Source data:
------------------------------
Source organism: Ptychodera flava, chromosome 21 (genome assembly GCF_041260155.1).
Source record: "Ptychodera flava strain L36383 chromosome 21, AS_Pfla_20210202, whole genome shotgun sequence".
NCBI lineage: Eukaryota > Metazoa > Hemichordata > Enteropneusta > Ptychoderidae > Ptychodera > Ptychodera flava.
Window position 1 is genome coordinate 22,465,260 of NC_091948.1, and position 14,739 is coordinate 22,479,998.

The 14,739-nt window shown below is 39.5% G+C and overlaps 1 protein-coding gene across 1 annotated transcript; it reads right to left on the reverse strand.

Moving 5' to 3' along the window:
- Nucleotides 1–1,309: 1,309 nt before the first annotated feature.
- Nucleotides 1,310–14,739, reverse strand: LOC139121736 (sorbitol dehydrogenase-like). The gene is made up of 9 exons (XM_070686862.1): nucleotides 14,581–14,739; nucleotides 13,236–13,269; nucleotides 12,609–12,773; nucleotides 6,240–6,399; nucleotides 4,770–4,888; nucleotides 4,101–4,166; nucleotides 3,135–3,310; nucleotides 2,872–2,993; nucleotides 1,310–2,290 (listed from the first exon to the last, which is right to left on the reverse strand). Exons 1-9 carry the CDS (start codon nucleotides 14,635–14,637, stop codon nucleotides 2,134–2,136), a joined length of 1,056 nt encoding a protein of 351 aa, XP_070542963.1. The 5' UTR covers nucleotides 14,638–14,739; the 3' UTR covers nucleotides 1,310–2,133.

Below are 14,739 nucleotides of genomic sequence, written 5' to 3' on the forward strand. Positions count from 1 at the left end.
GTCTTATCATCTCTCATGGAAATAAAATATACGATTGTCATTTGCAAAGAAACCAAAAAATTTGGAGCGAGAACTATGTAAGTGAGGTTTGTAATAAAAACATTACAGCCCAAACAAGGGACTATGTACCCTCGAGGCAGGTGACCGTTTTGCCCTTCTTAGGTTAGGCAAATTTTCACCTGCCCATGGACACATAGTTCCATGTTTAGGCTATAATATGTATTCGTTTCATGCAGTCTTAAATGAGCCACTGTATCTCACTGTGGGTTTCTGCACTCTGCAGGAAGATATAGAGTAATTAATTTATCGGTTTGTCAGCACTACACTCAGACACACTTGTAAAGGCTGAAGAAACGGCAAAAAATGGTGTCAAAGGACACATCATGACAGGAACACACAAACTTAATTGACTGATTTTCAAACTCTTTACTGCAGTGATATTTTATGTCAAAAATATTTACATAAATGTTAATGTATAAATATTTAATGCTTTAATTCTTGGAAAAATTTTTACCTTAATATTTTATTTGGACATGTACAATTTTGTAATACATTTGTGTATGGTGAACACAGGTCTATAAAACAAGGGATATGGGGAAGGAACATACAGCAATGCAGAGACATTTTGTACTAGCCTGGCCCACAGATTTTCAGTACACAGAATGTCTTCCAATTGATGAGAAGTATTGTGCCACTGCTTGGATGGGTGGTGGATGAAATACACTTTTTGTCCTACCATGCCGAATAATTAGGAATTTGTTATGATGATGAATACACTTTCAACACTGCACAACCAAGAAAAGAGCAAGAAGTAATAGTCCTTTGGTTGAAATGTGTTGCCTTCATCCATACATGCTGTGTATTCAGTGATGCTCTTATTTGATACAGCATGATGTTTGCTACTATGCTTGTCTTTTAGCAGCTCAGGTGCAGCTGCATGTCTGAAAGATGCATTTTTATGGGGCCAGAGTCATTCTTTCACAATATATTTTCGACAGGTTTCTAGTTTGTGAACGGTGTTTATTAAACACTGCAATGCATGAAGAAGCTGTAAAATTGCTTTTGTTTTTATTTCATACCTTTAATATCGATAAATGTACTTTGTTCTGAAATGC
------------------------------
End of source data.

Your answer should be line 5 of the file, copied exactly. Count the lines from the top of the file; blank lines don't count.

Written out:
The 14,739-nt window shown below is 39.5% G+C and overlaps 1 protein-coding gene across 1 annotated transcript; it reads right to left on the reverse strand.